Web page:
3) Rosario + Vampire – OK, I admit it. I’ve never heard of this. That’s not surprising since I’m not a big fan of manga. And this is very typical of Japanese comics. It takes place at a high school for vampires and follows the sweet romance between a vampire and the only human student (or is he?) in the school. Look for a fuller review in my next post.
4) I, Vampire – I gave this a negative review back here. Maybe it improved after I quit reading. If this is one of the Best Vampire Comics, the genre’s in big trouble.
5) American Vampire – I gave this title a positive review here. Go read it. The series started slowly but just got better and better (or maybe I got smarter and smarter). I’d put this title at the top of the list.
Overall, I’m kinda disappointed in this list. First, it seems like it contains most of the non-manga vampire comics being published today. (30 Days spinoffs continue to be published.) I wish there were more vampire comics to choose from. Second, I notice that none of the Buffyverse comics made the list, and correctly so. Third, I would have included Ex-Sanguine on the list instead of I,Vampire. Admittedly, it’s only had a few issues and might not have the track record.
So what did you think of the list?
I didn’t realize that the movie “John Carpenter’s Vampires” was based on a book until a reader of this blog pointed it out. So I read the book and re-watched the movie. It’s more accurate to say that John Carpenter’s Vampires is suggested by John Steakley’s Vampires. (You can read my review of the book here.) They really have little in common.
They both start from the premise of a team of vampire hunters led by Jack Crow (played by James Woods in the movie). One mission goes badly resulting in the death of most of his team and Crow wants payback. The book then becomes a psychological study of Crow and his team including backstory on the members. The movie dispenses with most of that nuance and just goes for lots of action and melodramatic plot twists.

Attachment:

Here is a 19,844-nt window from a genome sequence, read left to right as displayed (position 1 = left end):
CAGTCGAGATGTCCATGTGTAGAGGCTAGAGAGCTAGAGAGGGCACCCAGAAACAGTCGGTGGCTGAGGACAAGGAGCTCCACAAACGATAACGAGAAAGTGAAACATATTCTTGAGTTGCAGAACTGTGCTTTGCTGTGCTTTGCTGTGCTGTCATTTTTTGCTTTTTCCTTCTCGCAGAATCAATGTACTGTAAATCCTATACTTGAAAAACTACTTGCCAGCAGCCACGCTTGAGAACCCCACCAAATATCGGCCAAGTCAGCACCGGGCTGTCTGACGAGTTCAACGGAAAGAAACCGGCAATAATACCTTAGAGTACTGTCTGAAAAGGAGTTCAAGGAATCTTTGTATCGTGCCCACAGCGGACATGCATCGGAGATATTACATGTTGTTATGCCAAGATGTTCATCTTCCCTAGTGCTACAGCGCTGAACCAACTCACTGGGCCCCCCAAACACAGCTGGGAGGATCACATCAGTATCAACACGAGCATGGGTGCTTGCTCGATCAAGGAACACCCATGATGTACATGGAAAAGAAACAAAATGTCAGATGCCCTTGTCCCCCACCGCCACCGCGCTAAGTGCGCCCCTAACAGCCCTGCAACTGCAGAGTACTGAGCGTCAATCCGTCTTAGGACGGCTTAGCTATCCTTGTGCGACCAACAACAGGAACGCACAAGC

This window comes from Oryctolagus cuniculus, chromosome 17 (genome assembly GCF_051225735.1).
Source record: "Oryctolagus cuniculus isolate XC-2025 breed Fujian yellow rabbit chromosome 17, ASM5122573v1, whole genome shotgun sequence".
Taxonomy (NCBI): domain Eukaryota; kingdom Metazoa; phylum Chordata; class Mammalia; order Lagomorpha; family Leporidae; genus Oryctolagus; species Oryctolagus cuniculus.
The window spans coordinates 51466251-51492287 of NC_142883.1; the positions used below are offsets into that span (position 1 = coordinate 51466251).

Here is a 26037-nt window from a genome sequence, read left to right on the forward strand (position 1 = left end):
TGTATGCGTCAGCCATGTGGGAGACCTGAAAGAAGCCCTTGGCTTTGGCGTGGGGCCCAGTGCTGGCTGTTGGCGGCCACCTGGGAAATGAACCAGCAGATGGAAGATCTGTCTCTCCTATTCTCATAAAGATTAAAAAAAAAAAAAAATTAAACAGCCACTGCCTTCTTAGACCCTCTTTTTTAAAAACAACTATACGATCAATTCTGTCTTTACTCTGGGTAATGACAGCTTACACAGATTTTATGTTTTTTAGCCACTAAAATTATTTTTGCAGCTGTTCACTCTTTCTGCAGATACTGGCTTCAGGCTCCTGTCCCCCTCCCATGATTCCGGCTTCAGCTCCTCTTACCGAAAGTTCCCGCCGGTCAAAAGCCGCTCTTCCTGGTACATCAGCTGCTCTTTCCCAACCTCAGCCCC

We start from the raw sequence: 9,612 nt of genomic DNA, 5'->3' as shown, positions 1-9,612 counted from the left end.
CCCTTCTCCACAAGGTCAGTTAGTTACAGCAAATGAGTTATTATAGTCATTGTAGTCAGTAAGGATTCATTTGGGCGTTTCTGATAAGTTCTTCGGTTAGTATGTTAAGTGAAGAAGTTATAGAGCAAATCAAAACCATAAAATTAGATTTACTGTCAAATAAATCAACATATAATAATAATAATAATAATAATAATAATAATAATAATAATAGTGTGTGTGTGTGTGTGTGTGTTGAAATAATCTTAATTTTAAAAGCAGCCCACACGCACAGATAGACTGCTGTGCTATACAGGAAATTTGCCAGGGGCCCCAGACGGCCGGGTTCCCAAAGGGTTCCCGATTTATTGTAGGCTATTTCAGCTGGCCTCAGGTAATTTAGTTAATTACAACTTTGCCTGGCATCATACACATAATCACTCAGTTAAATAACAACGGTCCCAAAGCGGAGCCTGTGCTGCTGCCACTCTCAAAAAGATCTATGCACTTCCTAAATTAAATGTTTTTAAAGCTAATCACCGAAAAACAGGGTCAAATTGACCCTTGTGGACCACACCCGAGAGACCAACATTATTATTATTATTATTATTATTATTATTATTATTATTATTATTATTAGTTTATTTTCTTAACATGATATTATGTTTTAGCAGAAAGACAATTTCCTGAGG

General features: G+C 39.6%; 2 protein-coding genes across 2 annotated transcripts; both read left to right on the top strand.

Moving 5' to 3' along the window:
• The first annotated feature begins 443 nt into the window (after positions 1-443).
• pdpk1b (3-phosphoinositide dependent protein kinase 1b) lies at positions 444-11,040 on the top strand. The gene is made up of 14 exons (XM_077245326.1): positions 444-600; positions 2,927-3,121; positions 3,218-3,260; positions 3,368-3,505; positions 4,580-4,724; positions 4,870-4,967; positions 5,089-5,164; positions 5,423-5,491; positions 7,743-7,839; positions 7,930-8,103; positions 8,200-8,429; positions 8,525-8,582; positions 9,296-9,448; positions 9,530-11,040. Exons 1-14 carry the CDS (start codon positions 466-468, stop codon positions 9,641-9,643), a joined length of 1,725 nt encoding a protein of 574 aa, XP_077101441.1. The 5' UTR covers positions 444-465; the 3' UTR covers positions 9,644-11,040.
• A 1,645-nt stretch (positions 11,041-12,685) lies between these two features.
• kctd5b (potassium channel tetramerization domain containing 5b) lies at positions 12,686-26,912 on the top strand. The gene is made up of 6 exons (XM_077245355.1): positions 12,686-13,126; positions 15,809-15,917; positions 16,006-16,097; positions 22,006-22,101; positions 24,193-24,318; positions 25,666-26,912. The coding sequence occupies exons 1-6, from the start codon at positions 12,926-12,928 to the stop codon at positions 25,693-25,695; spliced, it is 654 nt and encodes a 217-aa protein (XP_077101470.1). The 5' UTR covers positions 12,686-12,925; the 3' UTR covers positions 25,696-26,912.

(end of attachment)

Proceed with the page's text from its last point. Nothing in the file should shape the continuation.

When I first saw the movie, I really loved the opening. I particularly liked the American Southwest as a setting for a vampire movie. That was quite unusual at the time. The rest of the movie was undistinguished although I like Woods’ performance. Overall, I preferred the book, although it had it’s own weaknesses. They both get mild recommendations. Maybe I’ll get the chance to re-watch the sequel with Jon Bon Jovi and review that here.
Way back here, I talked about how rare it is to find comedy horror movies that are actually funny. Until recently, the funniest horror movie I had seen was “Shaun of the Dead” But I just caught a similar movie “Juan of the Dead” and it’s even funnier.
Juan of the Dead is more like a cross between Shaun of the Dead and Ghostbusters. When a zombie outbreak threatens Havana, a group of lowlife street hustlers open a business to kill your walking dead relatives for a fee. What makes the movie hilarious is the many funny scenes scattered throughout. What makes the movie fascinating is that it was shot in Cuba and mocks the Cuban government and society.
I saw this movie on HBO where it is on demand until the end of April (better hurry). Or you can buy it from Amazon since you’ll want to see it again and again. Be warned, it has a lot of adult content and isn’t suitable for the kiddies. And I apologize for this post that has nothing to do with vampires. Don’t worry, the next one will.
My last post gave my list of the best vampire books I’ve read since starting this blog. What do they have in common? Pretty much, nothing. Four of them aren’t even primarily about vampires. Some are humorous, some are horror, some are mysteries, some are science fiction, some are family dramas. Some are written by fantasy authors, some are written by mainstream writers dabbling in fantasy. Some are series, some are one-shots. The vampires in them are noble, evil or conflicted.
What I’m getting at is the enormous range of possibilities within the genre “vampire fiction”. You’d think I’d get bored reading this one genre. (Actually, I also read a lot of non-fiction.) But arguing that vampires are such a limited topic that will quickly exhaust it’s possibilities is like saying the same thing about detective fiction, love stories or coming-of-age stories. A talented author can always find fresh stories to tell.